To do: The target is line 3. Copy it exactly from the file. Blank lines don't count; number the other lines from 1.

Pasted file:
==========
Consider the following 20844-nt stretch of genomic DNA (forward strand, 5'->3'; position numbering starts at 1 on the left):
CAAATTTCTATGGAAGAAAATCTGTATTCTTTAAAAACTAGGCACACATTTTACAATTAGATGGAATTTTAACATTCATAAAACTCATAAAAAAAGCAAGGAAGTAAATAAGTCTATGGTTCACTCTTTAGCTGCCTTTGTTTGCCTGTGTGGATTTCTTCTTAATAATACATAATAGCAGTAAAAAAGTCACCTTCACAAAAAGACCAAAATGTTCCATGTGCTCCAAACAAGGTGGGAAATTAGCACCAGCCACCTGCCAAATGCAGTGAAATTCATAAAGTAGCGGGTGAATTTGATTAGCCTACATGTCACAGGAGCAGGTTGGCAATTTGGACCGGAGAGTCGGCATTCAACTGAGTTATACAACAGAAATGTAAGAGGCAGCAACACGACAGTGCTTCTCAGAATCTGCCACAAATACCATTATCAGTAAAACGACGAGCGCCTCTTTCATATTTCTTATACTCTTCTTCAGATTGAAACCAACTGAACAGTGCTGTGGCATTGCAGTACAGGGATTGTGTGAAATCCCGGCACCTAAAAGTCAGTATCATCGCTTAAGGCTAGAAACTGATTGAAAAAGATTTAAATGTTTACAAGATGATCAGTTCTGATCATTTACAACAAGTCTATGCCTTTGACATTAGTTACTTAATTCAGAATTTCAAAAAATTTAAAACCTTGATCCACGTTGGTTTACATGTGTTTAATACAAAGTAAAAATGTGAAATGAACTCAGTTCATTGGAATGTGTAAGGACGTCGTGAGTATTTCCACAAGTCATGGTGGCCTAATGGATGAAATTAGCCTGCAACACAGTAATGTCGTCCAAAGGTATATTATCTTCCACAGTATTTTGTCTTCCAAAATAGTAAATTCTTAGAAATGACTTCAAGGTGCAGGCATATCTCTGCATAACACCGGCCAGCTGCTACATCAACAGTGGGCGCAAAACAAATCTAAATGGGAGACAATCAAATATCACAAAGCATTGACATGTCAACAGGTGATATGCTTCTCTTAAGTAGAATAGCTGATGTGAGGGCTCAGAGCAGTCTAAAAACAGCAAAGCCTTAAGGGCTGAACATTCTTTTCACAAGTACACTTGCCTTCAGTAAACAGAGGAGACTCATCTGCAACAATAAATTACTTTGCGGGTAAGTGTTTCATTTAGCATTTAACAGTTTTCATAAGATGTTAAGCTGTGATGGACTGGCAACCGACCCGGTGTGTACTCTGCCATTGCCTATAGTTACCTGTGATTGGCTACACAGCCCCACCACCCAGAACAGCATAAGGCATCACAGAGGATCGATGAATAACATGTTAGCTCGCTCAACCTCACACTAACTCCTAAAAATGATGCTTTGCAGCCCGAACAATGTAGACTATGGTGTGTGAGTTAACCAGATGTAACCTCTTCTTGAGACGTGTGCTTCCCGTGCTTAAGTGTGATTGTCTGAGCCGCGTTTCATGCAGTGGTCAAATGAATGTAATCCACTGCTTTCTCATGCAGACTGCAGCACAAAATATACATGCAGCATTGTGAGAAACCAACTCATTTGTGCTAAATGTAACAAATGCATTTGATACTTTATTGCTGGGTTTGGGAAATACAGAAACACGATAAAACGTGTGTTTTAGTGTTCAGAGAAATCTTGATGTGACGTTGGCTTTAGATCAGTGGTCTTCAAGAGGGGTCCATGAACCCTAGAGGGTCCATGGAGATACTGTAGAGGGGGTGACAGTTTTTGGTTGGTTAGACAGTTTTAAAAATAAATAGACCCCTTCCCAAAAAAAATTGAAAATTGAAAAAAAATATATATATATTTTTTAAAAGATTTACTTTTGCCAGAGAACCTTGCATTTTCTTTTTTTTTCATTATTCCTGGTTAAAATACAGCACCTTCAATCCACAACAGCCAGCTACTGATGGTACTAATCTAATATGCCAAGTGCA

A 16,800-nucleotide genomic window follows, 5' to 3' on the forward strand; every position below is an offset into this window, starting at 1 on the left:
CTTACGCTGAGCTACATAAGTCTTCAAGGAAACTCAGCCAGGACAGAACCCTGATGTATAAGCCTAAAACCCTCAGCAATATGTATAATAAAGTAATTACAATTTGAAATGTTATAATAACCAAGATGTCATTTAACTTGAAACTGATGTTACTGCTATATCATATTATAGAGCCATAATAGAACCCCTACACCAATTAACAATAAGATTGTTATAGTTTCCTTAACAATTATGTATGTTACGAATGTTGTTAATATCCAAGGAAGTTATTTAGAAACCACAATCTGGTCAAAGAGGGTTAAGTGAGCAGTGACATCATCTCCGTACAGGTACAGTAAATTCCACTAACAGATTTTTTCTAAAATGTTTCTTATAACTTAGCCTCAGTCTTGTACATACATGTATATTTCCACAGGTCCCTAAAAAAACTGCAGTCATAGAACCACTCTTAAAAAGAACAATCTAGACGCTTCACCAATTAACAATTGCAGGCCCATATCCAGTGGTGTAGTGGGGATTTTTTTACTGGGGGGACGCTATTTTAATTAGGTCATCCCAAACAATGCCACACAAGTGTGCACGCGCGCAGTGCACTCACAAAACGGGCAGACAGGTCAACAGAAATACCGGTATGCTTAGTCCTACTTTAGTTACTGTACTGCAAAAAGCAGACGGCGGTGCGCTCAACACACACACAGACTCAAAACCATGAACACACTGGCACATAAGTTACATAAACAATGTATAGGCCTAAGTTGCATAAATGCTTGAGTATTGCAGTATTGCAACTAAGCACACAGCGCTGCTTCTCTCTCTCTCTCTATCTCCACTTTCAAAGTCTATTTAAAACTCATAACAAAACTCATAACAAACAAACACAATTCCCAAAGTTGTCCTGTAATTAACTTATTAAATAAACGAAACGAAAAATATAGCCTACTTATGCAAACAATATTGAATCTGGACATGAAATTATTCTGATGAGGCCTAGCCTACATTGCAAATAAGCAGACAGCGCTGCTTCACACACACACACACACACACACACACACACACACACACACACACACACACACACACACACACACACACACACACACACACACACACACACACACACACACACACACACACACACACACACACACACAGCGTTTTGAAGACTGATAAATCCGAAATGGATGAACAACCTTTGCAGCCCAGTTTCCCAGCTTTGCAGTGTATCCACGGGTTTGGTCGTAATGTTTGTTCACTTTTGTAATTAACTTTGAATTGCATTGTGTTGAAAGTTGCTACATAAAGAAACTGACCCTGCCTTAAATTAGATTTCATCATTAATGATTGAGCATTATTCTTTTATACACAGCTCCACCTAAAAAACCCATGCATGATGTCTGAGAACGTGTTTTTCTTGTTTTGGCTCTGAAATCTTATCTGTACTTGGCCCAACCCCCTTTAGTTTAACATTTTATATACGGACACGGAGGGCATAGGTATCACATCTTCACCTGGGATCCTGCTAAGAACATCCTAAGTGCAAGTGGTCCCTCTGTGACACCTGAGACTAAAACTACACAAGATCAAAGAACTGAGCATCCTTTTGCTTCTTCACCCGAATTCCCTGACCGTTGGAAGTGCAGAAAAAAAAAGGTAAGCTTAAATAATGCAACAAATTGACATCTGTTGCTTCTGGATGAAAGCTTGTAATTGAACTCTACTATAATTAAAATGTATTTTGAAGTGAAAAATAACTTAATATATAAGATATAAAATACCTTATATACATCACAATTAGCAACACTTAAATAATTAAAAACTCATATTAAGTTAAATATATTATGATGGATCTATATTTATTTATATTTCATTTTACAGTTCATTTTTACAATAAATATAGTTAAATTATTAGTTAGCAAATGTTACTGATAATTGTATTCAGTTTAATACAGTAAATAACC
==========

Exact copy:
A 16,800-nucleotide genomic window follows, 5' to 3' on the forward strand; every position below is an offset into this window, starting at 1 on the left: